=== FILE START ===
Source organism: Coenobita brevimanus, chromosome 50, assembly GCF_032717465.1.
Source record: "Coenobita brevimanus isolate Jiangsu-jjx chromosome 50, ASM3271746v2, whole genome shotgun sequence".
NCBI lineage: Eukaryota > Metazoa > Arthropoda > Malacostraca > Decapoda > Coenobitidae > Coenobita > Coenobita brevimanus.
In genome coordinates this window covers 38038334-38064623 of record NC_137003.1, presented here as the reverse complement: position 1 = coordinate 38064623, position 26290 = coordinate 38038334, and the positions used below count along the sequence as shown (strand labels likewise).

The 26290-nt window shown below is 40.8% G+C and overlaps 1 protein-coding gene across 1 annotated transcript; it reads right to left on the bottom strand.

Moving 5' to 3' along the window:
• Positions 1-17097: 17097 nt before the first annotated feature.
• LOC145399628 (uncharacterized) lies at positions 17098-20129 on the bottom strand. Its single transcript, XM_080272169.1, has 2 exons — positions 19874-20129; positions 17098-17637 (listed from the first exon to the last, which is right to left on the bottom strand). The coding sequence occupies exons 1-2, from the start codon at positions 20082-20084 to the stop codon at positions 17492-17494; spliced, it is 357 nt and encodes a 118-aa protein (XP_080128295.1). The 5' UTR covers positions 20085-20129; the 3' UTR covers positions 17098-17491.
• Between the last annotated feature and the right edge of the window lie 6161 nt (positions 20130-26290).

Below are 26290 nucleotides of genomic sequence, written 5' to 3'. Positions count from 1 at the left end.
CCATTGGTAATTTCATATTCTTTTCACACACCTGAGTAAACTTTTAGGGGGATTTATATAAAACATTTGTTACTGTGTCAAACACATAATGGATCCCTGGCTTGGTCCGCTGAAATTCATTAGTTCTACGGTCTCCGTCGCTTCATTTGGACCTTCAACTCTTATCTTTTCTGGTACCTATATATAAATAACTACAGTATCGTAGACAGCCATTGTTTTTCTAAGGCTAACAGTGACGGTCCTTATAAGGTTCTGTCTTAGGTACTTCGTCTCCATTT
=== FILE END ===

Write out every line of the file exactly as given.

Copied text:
Source organism: Coenobita brevimanus, chromosome 50, assembly GCF_032717465.1.
Source record: "Coenobita brevimanus isolate Jiangsu-jjx chromosome 50, ASM3271746v2, whole genome shotgun sequence".
NCBI lineage: Eukaryota > Metazoa > Arthropoda > Malacostraca > Decapoda > Coenobitidae > Coenobita > Coenobita brevimanus.
In genome coordinates this window covers 38038334-38064623 of record NC_137003.1, presented here as the reverse complement: position 1 = coordinate 38064623, position 26290 = coordinate 38038334, and the positions used below count along the sequence as shown (strand labels likewise).

The 26290-nt window shown below is 40.8% G+C and overlaps 1 protein-coding gene across 1 annotated transcript; it reads right to left on the bottom strand.

Moving 5' to 3' along the window:
• Positions 1-17097: 17097 nt before the first annotated feature.
• LOC145399628 (uncharacterized) lies at positions 17098-20129 on the bottom strand. Its single transcript, XM_080272169.1, has 2 exons — positions 19874-20129; positions 17098-17637 (listed from the first exon to the last, which is right to left on the bottom strand). The coding sequence occupies exons 1-2, from the start codon at positions 20082-20084 to the stop codon at positions 17492-17494; spliced, it is 357 nt and encodes a 118-aa protein (XP_080128295.1). The 5' UTR covers positions 20085-20129; the 3' UTR covers positions 17098-17491.
• Between the last annotated feature and the right edge of the window lie 6161 nt (positions 20130-26290).

Below are 26290 nucleotides of genomic sequence, written 5' to 3'. Positions count from 1 at the left end.
CCATTGGTAATTTCATATTCTTTTCACACACCTGAGTAAACTTTTAGGGGGATTTATATAAAACATTTGTTACTGTGTCAAACACATAATGGATCCCTGGCTTGGTCCGCTGAAATTCATTAGTTCTACGGTCTCCGTCGCTTCATTTGGACCTTCAACTCTTATCTTTTCTGGTACCTATATATAAATAACTACAGTATCGTAGACAGCCATTGTTTTTCTAAGGCTAACAGTGACGGTCCTTATAAGGTTCTGTCTTAGGTACTTCGTCTCCATTT